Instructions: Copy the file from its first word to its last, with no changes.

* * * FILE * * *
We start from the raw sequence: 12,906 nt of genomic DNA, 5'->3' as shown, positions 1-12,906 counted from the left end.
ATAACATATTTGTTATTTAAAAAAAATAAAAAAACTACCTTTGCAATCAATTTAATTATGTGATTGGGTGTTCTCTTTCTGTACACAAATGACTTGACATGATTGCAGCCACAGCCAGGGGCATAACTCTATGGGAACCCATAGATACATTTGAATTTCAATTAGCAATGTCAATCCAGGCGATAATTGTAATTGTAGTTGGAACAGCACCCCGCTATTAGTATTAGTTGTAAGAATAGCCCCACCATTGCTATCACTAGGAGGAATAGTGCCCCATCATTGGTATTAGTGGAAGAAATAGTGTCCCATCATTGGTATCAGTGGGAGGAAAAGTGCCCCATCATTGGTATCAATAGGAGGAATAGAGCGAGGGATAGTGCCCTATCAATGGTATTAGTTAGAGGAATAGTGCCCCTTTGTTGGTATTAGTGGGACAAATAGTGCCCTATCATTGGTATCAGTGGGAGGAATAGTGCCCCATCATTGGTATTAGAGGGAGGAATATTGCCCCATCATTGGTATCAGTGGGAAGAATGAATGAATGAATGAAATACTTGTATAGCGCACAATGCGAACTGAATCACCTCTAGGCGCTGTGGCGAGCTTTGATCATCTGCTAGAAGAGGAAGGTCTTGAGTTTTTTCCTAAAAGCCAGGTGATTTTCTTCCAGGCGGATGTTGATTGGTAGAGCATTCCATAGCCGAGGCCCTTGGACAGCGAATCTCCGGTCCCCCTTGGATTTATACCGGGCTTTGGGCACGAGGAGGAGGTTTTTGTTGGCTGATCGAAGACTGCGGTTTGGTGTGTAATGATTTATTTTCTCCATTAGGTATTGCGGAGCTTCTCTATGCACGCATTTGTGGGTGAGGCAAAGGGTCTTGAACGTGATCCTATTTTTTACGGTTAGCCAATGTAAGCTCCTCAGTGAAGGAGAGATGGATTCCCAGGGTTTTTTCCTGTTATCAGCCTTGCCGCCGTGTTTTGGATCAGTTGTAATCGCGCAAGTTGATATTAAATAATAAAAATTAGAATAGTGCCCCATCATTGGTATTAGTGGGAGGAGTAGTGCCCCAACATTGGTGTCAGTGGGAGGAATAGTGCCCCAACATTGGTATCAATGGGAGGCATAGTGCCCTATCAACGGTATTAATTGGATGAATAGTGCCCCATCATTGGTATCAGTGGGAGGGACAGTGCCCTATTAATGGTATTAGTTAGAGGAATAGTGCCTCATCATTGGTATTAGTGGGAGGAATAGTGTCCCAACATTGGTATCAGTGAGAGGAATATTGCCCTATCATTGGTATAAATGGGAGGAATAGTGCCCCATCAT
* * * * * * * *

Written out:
We start from the raw sequence: 12,906 nt of genomic DNA, 5'->3' as shown, positions 1-12,906 counted from the left end.
ATAACATATTTGTTATTTAAAAAAAATAAAAAAACTACCTTTGCAATCAATTTAATTATGTGATTGGGTGTTCTCTTTCTGTACACAAATGACTTGACATGATTGCAGCCACAGCCAGGGGCATAACTCTATGGGAACCCATAGATACATTTGAATTTCAATTAGCAATGTCAATCCAGGCGATAATTGTAATTGTAGTTGGAACAGCACCCCGCTATTAGTATTAGTTGTAAGAATAGCCCCACCATTGCTATCACTAGGAGGAATAGTGCCCCATCATTGGTATTAGTGGAAGAAATAGTGTCCCATCATTGGTATCAGTGGGAGGAAAAGTGCCCCATCATTGGTATCAATAGGAGGAATAGAGCGAGGGATAGTGCCCTATCAATGGTATTAGTTAGAGGAATAGTGCCCCTTTGTTGGTATTAGTGGGACAAATAGTGCCCTATCATTGGTATCAGTGGGAGGAATAGTGCCCCATCATTGGTATTAGAGGGAGGAATATTGCCCCATCATTGGTATCAGTGGGAAGAATGAATGAATGAATGAAATACTTGTATAGCGCACAATGCGAACTGAATCACCTCTAGGCGCTGTGGCGAGCTTTGATCATCTGCTAGAAGAGGAAGGTCTTGAGTTTTTTCCTAAAAGCCAGGTGATTTTCTTCCAGGCGGATGTTGATTGGTAGAGCATTCCATAGCCGAGGCCCTTGGACAGCGAATCTCCGGTCCCCCTTGGATTTATACCGGGCTTTGGGCACGAGGAGGAGGTTTTTGTTGGCTGATCGAAGACTGCGGTTTGGTGTGTAATGATTTATTTTCTCCATTAGGTATTGCGGAGCTTCTCTATGCACGCATTTGTGGGTGAGGCAAAGGGTCTTGAACGTGATCCTATTTTTTACGGTTAGCCAATGTAAGCTCCTCAGTGAAGGAGAGATGGATTCCCAGGGTTTTTTCCTGTTATCAGCCTTGCCGCCGTGTTTTGGATCAGTTGTAATCGCGCAAGTTGATATTAAATAATAAAAATTAGAATAGTGCCCCATCATTGGTATTAGTGGGAGGAGTAGTGCCCCAACATTGGTGTCAGTGGGAGGAATAGTGCCCCAACATTGGTATCAATGGGAGGCATAGTGCCCTATCAACGGTATTAATTGGATGAATAGTGCCCCATCATTGGTATCAGTGGGAGGGACAGTGCCCTATTAATGGTATTAGTTAGAGGAATAGTGCCTCATCATTGGTATTAGTGGGAGGAATAGTGTCCCAACATTGGTATCAGTGAGAGGAATATTGCCCTATCATTGGTATAAATGGGAGGAATAGTGCCCCATCAT